Breast Tenderness and Hypothyroidism

Fact checked

By Hannah R. and Noelina R. | Updated: Jun 18, 2020


Hypothyroidism is a complex endocrine system disorder that can evoke various physical and psychological responses in the body. As such, when a symptom such as breast tenderness arises in women who suffer from hypothyroidism, many may wonder if there is a connection.

Continue reading to learn more about breast tenderness and hypothyroidism, including if breast pain is due to thyroid dysfunction and what can be done for ultimate relief.

Breast tenderness and hypothyroidism can be caused by hormonal imbalance

Can Breast Pain Be Due To Thyroid?

There are a few factors that could come into play when trying to decide if hypothyroidism is causing breast tenderness and pain.

Firstly, an underactive thyroid, or hypothyroidism, can cause hyperprolactinemia, an endocrine disorder in which there are higher than normal levels of the hormone prolactin in the blood.  

Hyperprolactinemia can thus lead to symptoms of breast tenderness or pain as well as vaginal dryness; irregular periods; and galactorrhea, milky nipple discharge when not breastfeeding; among others.  

Furthermore, hypothyroidism can provoke reproductive disorders, such as a condition known as ovarian hyperstimulation syndrome (OHSS), putting women at an increased risk of developing ovarian cysts1,2.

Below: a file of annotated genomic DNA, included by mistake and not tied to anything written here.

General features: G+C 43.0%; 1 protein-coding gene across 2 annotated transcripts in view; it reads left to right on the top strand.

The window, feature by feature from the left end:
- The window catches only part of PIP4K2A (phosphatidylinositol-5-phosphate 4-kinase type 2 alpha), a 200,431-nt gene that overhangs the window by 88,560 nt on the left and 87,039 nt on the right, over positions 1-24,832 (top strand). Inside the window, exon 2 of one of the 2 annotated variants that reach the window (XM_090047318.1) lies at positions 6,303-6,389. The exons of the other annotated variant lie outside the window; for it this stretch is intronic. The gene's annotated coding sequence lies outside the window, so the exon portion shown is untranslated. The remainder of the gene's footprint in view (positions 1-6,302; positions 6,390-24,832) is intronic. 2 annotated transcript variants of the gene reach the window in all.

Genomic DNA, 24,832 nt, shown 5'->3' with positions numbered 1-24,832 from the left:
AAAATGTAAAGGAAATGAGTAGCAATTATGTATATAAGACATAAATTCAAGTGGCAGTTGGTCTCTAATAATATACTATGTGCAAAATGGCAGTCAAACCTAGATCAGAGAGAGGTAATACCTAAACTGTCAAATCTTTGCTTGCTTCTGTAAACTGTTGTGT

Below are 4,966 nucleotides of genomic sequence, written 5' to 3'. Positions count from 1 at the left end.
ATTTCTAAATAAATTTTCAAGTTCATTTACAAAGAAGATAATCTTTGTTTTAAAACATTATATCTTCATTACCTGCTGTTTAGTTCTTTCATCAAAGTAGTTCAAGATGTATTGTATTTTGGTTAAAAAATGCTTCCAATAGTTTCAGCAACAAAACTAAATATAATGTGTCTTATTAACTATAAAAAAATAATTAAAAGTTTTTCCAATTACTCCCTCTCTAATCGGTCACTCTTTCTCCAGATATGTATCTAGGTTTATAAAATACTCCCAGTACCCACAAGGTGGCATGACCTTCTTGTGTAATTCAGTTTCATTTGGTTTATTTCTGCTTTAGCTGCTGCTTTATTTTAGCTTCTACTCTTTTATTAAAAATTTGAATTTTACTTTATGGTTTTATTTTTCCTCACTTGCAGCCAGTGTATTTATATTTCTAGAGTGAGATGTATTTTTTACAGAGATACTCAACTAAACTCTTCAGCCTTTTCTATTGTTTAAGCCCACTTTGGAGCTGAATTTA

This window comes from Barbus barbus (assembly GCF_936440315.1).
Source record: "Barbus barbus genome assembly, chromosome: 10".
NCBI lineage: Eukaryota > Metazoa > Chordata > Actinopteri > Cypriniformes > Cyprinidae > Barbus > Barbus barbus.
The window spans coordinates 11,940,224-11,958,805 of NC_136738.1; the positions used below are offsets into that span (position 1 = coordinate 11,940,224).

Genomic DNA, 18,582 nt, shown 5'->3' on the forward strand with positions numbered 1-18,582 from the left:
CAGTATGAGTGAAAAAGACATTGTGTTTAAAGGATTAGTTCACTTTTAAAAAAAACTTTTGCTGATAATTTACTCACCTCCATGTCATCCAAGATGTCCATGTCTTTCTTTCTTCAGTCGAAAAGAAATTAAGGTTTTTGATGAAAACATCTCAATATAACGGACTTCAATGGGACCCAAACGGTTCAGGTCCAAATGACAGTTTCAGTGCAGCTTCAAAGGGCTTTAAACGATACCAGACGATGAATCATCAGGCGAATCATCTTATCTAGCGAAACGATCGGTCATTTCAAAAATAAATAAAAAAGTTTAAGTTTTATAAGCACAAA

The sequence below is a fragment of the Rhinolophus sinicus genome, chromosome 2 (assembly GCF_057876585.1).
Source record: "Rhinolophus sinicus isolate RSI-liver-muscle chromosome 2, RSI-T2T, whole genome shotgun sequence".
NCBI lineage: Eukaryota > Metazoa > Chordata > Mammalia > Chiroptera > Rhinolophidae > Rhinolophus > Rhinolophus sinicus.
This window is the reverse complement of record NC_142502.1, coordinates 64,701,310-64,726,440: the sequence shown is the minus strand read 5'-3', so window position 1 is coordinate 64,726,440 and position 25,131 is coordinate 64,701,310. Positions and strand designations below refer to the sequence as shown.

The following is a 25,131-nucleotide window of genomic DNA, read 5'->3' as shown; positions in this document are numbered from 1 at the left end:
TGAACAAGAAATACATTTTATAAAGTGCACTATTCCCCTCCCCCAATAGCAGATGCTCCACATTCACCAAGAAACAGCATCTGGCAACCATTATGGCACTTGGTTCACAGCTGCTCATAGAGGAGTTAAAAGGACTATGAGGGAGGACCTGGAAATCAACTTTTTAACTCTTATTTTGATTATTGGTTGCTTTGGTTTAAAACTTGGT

Ovarian cysts are usually asymptomatic, but when they do cause symptoms, they include breast tenderness; pain or pressure in the lower abdomen on the side of the cyst; trouble emptying the bladder completely; weight gain; and more.

Lastly, it is reported that thyroid medications can also cause breast pain as they affect estrogen levels, though the link between both thyroid hormones and estrogens needs to be studied further.

It is crucial for women to run appropriate diagnostic tests with their doctors in order to find the real cause behind their breast tenderness, even if they suspect thyroid disease. For example, other conditions can be causing hyperprolactinemia and ovarian cysts aside from a woman's thyroid, such as prolactinoma - a pituitary gland tumor - or polycystic ovary syndrome (PCOS), respectively.

Moreover, if a woman with hypothyroidism happens to experience breast tenderness and is in her mid-40s or early 50s, the symptom might be more related to the menopausal transition than her thyroid disease.

What Can Be Done for Relief?

Several non-invasive breast pain treatments can bring menopausal women respite from their discomforts. However, long-term relief will only be found once the more serious health condition is treated.

Treatment for hyperprolactinemia will be determined based on the cause of the condition. In this case, it deals with handling the thyroid disorder at fault, hypothyroidism.

Likewise, treating ovarian cysts also depends on various factors, such as age and general health. Most women will not need treatment as the cyst often disappears on its own within a matter of weeks or months, yet are told to keep an eye out on their symptoms.

However, the most effective treatment for thyroidism breast tenderness would be to target the mutual underlying cause, hypothyroidism. Depending on its severity, women with hypothyroidism are often prescribed a low dose of thyroid medications for up to eight weeks before being retested. Doses will be adjusted, and the process will be repeated until hormone levels are normal again.

Once the hypothyroidism is under control, symptoms such as breast pain and tenderness should disappear. If not, it is crucial that women keep investigating if they want to find ultimate relief.

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